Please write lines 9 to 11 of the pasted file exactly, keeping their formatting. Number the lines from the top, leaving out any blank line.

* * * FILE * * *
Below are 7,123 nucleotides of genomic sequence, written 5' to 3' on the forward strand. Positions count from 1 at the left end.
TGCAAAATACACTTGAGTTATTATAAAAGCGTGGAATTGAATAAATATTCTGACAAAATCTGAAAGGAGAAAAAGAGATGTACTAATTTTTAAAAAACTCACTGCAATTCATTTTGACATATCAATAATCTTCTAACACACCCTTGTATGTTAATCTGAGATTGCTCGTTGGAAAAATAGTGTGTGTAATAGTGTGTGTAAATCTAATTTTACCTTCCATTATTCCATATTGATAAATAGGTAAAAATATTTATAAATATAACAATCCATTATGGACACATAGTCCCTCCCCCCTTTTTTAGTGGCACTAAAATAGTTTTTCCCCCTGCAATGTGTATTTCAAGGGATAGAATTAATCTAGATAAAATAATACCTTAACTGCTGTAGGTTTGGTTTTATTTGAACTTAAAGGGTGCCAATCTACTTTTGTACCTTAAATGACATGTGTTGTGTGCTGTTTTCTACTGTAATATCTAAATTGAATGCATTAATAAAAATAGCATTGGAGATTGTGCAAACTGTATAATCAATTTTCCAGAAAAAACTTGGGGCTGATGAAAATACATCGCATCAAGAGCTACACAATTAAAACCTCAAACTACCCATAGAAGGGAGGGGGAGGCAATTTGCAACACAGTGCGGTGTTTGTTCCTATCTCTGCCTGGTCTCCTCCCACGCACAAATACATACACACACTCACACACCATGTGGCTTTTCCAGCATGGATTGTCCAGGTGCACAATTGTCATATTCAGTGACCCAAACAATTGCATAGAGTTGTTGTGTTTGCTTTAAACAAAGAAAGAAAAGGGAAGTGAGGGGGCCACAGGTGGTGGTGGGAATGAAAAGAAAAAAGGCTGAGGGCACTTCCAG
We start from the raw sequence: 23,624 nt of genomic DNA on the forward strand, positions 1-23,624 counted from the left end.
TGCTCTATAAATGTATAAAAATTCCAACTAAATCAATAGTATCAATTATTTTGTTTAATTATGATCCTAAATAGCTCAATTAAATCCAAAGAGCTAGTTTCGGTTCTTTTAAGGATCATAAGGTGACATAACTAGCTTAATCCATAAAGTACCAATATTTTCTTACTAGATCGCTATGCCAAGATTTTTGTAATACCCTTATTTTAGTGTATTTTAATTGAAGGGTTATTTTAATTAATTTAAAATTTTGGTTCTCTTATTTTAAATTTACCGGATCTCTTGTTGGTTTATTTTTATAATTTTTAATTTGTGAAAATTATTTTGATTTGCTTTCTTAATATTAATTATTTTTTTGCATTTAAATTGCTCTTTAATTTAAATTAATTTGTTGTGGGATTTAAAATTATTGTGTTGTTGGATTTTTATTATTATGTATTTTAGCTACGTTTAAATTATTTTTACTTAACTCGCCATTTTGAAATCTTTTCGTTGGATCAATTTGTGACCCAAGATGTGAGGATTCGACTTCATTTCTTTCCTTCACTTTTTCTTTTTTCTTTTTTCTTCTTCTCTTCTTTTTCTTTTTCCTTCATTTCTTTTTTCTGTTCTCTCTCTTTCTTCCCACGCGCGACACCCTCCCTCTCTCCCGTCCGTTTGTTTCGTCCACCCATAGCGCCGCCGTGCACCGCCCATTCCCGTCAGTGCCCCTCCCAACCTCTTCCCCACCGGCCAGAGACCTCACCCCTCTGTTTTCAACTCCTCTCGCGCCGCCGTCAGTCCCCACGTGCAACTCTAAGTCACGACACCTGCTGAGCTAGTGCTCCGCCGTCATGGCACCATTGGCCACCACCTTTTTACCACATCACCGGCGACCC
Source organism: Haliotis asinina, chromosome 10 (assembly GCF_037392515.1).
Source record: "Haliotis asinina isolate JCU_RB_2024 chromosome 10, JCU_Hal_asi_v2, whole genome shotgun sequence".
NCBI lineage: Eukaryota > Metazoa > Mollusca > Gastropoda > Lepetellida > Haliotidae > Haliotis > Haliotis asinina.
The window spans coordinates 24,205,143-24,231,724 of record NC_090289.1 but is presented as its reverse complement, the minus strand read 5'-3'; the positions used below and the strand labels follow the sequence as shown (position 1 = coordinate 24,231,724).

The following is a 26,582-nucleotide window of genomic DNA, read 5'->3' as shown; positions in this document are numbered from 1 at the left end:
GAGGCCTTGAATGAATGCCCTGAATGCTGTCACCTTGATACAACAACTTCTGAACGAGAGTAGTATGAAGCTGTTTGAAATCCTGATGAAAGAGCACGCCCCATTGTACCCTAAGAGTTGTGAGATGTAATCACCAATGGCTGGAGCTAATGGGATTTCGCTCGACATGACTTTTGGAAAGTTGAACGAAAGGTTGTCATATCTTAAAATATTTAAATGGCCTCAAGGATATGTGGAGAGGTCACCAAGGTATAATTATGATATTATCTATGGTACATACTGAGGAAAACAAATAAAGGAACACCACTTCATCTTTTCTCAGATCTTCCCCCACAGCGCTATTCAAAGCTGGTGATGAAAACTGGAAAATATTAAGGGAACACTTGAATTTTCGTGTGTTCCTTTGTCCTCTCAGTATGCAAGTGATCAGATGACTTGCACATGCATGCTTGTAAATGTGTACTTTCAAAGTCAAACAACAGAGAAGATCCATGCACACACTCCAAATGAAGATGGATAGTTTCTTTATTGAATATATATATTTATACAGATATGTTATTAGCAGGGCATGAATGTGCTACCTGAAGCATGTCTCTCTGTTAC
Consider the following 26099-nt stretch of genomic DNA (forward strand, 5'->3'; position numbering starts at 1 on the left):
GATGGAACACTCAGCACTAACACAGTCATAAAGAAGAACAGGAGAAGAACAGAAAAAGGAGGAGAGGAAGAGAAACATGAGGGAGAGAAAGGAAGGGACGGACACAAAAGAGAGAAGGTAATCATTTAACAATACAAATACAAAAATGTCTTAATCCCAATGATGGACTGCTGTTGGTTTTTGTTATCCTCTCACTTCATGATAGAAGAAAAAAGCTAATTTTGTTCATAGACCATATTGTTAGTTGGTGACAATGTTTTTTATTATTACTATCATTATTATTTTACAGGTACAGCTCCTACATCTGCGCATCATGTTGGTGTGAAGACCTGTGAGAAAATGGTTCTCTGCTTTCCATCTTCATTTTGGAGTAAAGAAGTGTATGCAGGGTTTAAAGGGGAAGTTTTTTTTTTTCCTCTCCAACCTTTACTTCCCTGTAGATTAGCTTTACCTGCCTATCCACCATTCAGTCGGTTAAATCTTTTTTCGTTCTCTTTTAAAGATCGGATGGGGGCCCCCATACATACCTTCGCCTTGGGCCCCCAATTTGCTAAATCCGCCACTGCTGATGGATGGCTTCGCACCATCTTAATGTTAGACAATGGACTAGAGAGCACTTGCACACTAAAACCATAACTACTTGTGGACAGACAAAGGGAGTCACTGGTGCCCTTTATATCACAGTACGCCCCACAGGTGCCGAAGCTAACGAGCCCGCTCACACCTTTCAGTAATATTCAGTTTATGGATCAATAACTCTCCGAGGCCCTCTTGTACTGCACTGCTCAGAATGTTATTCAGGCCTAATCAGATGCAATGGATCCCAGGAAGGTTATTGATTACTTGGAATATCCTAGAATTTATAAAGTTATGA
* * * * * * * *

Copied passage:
The following is a 26,582-nucleotide window of genomic DNA, read 5'->3' as shown; positions in this document are numbered from 1 at the left end:
GAGGCCTTGAATGAATGCCCTGAATGCTGTCACCTTGATACAACAACTTCTGAACGAGAGTAGTATGAAGCTGTTTGAAATCCTGATGAAAGAGCACGCCCCATTGTACCCTAAGAGTTGTGAGATGTAATCACCAATGGCTGGAGCTAATGGGATTTCGCTCGACATGACTTTTGGAAAGTTGAACGAAAGGTTGTCATATCTTAAAATATTTAAATGGCCTCAAGGATATGTGGAGAGGTCACCAAGGTATAATTATGATATTATCTATGGTACATACTGAGGAAAACAAATAAAGGAACACCACTTCATCTTTTCTCAGATCTTCCCCCACAGCGCTATTCAAAGCTGGTGATGAAAACTGGAAAATATTAAGGGAACACTTGAATTTTCGTGTGTTCCTTTGTCCTCTCAGTATGCAAGTGATCAGATGACTTGCACATGCATGCTTGTAAATGTGTACTTTCAAAGTCAAACAACAGAGAAGATCCATGCACACACTCCAAATGAAGATGGATAGTTTCTTTATTGAATATATATATTTATACAGATATGTTATTAGCAGGGCATGAATGTGCTACCTGAAGCATGTCTCTCTGTTAC
Consider the following 26099-nt stretch of genomic DNA (forward strand, 5'->3'; position numbering starts at 1 on the left):